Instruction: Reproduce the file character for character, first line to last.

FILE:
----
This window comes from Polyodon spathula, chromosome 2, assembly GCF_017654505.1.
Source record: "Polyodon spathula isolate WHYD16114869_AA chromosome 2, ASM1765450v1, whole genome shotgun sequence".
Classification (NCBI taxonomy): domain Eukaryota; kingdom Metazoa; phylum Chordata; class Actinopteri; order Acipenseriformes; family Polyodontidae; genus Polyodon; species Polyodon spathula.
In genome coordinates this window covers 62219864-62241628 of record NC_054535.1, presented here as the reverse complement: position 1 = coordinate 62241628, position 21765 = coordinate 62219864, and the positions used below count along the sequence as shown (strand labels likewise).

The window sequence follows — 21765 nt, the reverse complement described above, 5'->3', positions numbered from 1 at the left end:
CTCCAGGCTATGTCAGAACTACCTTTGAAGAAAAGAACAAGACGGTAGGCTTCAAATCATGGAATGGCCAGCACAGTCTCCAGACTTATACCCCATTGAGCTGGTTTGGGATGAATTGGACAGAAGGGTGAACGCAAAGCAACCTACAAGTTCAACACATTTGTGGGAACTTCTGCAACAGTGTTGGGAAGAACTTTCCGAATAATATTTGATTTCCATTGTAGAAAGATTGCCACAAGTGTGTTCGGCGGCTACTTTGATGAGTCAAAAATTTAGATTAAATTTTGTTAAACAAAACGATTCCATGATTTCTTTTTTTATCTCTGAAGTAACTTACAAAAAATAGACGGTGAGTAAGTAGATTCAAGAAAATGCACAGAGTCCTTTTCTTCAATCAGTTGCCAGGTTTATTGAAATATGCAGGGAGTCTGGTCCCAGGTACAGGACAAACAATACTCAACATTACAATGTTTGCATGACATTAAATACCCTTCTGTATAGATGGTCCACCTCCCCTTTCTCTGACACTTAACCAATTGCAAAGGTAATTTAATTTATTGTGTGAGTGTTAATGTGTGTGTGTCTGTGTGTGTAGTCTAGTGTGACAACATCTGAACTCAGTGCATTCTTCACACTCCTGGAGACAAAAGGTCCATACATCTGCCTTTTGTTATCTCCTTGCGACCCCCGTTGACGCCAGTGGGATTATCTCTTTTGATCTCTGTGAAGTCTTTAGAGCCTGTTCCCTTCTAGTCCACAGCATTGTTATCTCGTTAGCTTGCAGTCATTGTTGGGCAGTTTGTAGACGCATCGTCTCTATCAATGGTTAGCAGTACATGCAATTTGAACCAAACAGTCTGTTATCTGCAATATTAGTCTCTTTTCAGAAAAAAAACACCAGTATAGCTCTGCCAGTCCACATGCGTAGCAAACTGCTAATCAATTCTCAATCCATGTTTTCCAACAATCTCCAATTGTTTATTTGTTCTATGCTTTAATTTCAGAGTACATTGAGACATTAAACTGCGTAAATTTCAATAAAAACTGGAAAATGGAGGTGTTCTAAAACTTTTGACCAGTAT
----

This window comes from Polyodon spathula, chromosome 2, assembly GCF_017654505.1.
Source record: "Polyodon spathula isolate WHYD16114869_AA chromosome 2, ASM1765450v1, whole genome shotgun sequence".
Classification (NCBI taxonomy): domain Eukaryota; kingdom Metazoa; phylum Chordata; class Actinopteri; order Acipenseriformes; family Polyodontidae; genus Polyodon; species Polyodon spathula.
In genome coordinates this window covers 62219864-62241628 of record NC_054535.1, presented here as the reverse complement: position 1 = coordinate 62241628, position 21765 = coordinate 62219864, and the positions used below count along the sequence as shown (strand labels likewise).

The window sequence follows — 21765 nt, the reverse complement described above, 5'->3', positions numbered from 1 at the left end:
CTCCAGGCTATGTCAGAACTACCTTTGAAGAAAAGAACAAGACGGTAGGCTTCAAATCATGGAATGGCCAGCACAGTCTCCAGACTTATACCCCATTGAGCTGGTTTGGGATGAATTGGACAGAAGGGTGAACGCAAAGCAACCTACAAGTTCAACACATTTGTGGGAACTTCTGCAACAGTGTTGGGAAGAACTTTCCGAATAATATTTGATTTCCATTGTAGAAAGATTGCCACAAGTGTGTTCGGCGGCTACTTTGATGAGTCAAAAATTTAGATTAAATTTTGTTAAACAAAACGATTCCATGATTTCTTTTTTTATCTCTGAAGTAACTTACAAAAAATAGACGGTGAGTAAGTAGATTCAAGAAAATGCACAGAGTCCTTTTCTTCAATCAGTTGCCAGGTTTATTGAAATATGCAGGGAGTCTGGTCCCAGGTACAGGACAAACAATACTCAACATTACAATGTTTGCATGACATTAAATACCCTTCTGTATAGATGGTCCACCTCCCCTTTCTCTGACACTTAACCAATTGCAAAGGTAATTTAATTTATTGTGTGAGTGTTAATGTGTGTGTGTCTGTGTGTGTAGTCTAGTGTGACAACATCTGAACTCAGTGCATTCTTCACACTCCTGGAGACAAAAGGTCCATACATCTGCCTTTTGTTATCTCCTTGCGACCCCCGTTGACGCCAGTGGGATTATCTCTTTTGATCTCTGTGAAGTCTTTAGAGCCTGTTCCCTTCTAGTCCACAGCATTGTTATCTCGTTAGCTTGCAGTCATTGTTGGGCAGTTTGTAGACGCATCGTCTCTATCAATGGTTAGCAGTACATGCAATTTGAACCAAACAGTCTGTTATCTGCAATATTAGTCTCTTTTCAGAAAAAAAACACCAGTATAGCTCTGCCAGTCCACATGCGTAGCAAACTGCTAATCAATTCTCAATCCATGTTTTCCAACAATCTCCAATTGTTTATTTGTTCTATGCTTTAATTTCAGAGTACATTGAGACATTAAACTGCGTAAATTTCAATAAAAACTGGAAAATGGAGGTGTTCTAAAACTTTTGACCAGTAT